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Functional implications of pathogenic mutations in synaptic proteins

Most neurodevelopmental disorders (NDDs) have a strong genetic component. Until recently, causal genes had primarily been found in the context of Intellectual Disability (ID). Although twin studies indicate that NDDs such as attention deficit hyperactivity disorder (ADHD) or autism spectrum disorders (ASD) have an important genetic background, classical genetic studies have failed to identify genes with high penetrance in these conditions.

Recent developments in DNA analysis and sequencing, such as next-generation sequencing, SNP arrays, exome sequencing or analysis of copy number variations (CNVs), allow to study the whole genome of large cohorts of affected individuals, enabling the analysis of CNS disorders with highly heterogeneous genetic etiology.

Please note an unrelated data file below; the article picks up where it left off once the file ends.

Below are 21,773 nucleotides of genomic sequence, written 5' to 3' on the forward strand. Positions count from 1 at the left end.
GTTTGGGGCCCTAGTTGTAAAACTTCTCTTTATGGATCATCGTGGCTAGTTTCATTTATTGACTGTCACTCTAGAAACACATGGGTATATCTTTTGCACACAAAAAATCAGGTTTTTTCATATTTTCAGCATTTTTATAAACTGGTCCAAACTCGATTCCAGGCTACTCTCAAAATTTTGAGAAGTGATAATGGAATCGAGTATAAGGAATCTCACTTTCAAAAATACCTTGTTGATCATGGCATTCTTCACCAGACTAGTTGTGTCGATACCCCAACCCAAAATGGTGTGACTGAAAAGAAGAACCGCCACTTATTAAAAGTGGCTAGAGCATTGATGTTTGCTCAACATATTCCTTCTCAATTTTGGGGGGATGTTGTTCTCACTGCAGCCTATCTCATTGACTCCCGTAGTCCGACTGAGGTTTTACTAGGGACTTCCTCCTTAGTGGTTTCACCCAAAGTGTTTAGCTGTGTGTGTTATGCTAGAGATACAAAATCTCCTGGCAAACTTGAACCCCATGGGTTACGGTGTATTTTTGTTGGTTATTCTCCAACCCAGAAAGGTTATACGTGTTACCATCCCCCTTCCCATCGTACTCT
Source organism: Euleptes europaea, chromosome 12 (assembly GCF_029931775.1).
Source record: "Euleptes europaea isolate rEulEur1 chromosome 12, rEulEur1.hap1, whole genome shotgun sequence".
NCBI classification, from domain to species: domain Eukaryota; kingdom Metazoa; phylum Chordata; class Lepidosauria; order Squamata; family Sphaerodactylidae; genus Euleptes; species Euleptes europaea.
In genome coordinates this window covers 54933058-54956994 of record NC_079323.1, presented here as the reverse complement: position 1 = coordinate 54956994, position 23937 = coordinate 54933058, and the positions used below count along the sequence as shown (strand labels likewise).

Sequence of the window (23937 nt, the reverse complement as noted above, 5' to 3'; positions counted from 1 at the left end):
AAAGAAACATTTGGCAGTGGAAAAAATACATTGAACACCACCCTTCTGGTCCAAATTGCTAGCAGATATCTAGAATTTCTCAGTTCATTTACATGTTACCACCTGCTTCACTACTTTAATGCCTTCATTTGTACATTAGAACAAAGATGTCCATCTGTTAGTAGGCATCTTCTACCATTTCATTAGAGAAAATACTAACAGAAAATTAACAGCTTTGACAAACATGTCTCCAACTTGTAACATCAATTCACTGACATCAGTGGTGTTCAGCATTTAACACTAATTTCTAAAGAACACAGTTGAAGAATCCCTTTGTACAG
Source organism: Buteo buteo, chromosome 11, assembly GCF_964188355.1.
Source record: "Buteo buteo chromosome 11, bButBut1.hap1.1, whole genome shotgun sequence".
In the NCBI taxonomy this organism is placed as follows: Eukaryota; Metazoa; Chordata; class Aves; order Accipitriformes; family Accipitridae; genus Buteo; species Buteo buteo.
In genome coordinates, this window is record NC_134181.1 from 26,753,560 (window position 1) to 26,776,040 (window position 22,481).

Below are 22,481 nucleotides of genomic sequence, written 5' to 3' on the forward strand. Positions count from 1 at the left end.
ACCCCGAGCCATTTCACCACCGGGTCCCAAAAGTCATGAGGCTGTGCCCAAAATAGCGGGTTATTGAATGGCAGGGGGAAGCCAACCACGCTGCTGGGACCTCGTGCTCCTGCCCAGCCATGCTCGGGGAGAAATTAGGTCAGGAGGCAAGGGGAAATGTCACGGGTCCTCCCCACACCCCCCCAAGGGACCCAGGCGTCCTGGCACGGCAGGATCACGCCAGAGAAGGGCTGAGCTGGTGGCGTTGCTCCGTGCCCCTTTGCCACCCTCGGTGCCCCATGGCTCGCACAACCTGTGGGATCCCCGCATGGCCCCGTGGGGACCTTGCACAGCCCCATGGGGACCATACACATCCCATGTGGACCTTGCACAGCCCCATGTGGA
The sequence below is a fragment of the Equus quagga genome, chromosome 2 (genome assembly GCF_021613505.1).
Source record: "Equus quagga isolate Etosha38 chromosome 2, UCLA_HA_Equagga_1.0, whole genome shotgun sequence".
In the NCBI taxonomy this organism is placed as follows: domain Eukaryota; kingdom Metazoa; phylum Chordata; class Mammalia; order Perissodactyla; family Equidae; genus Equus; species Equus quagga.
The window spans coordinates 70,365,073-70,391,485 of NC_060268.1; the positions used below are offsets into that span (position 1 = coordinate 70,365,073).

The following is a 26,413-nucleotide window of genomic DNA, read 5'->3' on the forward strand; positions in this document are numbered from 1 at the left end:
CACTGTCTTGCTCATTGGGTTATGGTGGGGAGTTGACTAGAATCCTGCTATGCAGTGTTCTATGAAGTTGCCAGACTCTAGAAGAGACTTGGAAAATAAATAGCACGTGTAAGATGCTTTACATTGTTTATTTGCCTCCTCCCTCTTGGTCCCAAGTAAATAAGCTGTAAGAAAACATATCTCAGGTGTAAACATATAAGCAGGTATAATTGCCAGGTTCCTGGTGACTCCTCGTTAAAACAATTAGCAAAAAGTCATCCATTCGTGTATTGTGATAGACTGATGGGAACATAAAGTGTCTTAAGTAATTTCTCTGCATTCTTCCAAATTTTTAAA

Interestingly, many of the genes identified in the context of NDDs are involved in synaptic function pointing towards a synaptic dysfunction as an important contributing factor in many of these disorders. It is therefore important to understand how these mutations alter normal synaptic biology, specially at the molecular level. Deciphering the molecular pathology of these disorders should path the way for future therapeutical approaches.

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